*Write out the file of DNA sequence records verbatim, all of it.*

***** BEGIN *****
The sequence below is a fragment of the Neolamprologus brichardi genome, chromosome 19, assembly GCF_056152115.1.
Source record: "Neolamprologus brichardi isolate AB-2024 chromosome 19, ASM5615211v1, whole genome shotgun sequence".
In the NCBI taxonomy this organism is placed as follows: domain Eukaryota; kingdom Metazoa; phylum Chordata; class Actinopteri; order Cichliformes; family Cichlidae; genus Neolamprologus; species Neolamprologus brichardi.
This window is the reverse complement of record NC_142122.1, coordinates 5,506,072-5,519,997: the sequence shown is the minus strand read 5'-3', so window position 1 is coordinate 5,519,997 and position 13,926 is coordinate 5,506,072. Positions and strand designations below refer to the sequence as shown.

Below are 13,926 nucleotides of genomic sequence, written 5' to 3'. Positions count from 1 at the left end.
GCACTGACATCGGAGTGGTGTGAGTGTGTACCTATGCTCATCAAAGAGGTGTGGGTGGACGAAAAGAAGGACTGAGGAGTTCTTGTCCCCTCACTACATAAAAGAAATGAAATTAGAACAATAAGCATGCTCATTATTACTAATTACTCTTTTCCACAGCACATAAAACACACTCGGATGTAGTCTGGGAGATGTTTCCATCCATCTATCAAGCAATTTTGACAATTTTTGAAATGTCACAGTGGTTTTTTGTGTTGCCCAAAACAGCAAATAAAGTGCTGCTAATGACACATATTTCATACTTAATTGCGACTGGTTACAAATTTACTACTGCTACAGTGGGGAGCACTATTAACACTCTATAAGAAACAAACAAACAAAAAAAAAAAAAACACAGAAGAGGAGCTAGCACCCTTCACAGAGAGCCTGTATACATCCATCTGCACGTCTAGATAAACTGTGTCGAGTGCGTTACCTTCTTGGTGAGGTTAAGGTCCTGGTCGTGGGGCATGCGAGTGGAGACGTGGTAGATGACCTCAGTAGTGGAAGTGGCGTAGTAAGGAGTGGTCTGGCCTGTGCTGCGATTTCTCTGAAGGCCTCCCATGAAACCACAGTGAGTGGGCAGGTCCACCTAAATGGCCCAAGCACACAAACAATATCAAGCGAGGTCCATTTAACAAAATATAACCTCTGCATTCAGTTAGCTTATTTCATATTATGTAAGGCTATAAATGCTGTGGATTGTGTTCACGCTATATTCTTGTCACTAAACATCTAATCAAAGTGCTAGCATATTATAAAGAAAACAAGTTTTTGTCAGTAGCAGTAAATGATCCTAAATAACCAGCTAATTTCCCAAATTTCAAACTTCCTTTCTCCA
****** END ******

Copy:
The sequence below is a fragment of the Neolamprologus brichardi genome, chromosome 19, assembly GCF_056152115.1.
Source record: "Neolamprologus brichardi isolate AB-2024 chromosome 19, ASM5615211v1, whole genome shotgun sequence".
In the NCBI taxonomy this organism is placed as follows: domain Eukaryota; kingdom Metazoa; phylum Chordata; class Actinopteri; order Cichliformes; family Cichlidae; genus Neolamprologus; species Neolamprologus brichardi.
This window is the reverse complement of record NC_142122.1, coordinates 5,506,072-5,519,997: the sequence shown is the minus strand read 5'-3', so window position 1 is coordinate 5,519,997 and position 13,926 is coordinate 5,506,072. Positions and strand designations below refer to the sequence as shown.

Below are 13,926 nucleotides of genomic sequence, written 5' to 3'. Positions count from 1 at the left end.
GCACTGACATCGGAGTGGTGTGAGTGTGTACCTATGCTCATCAAAGAGGTGTGGGTGGACGAAAAGAAGGACTGAGGAGTTCTTGTCCCCTCACTACATAAAAGAAATGAAATTAGAACAATAAGCATGCTCATTATTACTAATTACTCTTTTCCACAGCACATAAAACACACTCGGATGTAGTCTGGGAGATGTTTCCATCCATCTATCAAGCAATTTTGACAATTTTTGAAATGTCACAGTGGTTTTTTGTGTTGCCCAAAACAGCAAATAAAGTGCTGCTAATGACACATATTTCATACTTAATTGCGACTGGTTACAAATTTACTACTGCTACAGTGGGGAGCACTATTAACACTCTATAAGAAACAAACAAACAAAAAAAAAAAAAACACAGAAGAGGAGCTAGCACCCTTCACAGAGAGCCTGTATACATCCATCTGCACGTCTAGATAAACTGTGTCGAGTGCGTTACCTTCTTGGTGAGGTTAAGGTCCTGGTCGTGGGGCATGCGAGTGGAGACGTGGTAGATGACCTCAGTAGTGGAAGTGGCGTAGTAAGGAGTGGTCTGGCCTGTGCTGCGATTTCTCTGAAGGCCTCCCATGAAACCACAGTGAGTGGGCAGGTCCACCTAAATGGCCCAAGCACACAAACAATATCAAGCGAGGTCCATTTAACAAAATATAACCTCTGCATTCAGTTAGCTTATTTCATATTATGTAAGGCTATAAATGCTGTGGATTGTGTTCACGCTATATTCTTGTCACTAAACATCTAATCAAAGTGCTAGCATATTATAAAGAAAACAAGTTTTTGTCAGTAGCAGTAAATGATCCTAAATAACCAGCTAATTTCCCAAATTTCAAACTTCCTTTCTCCA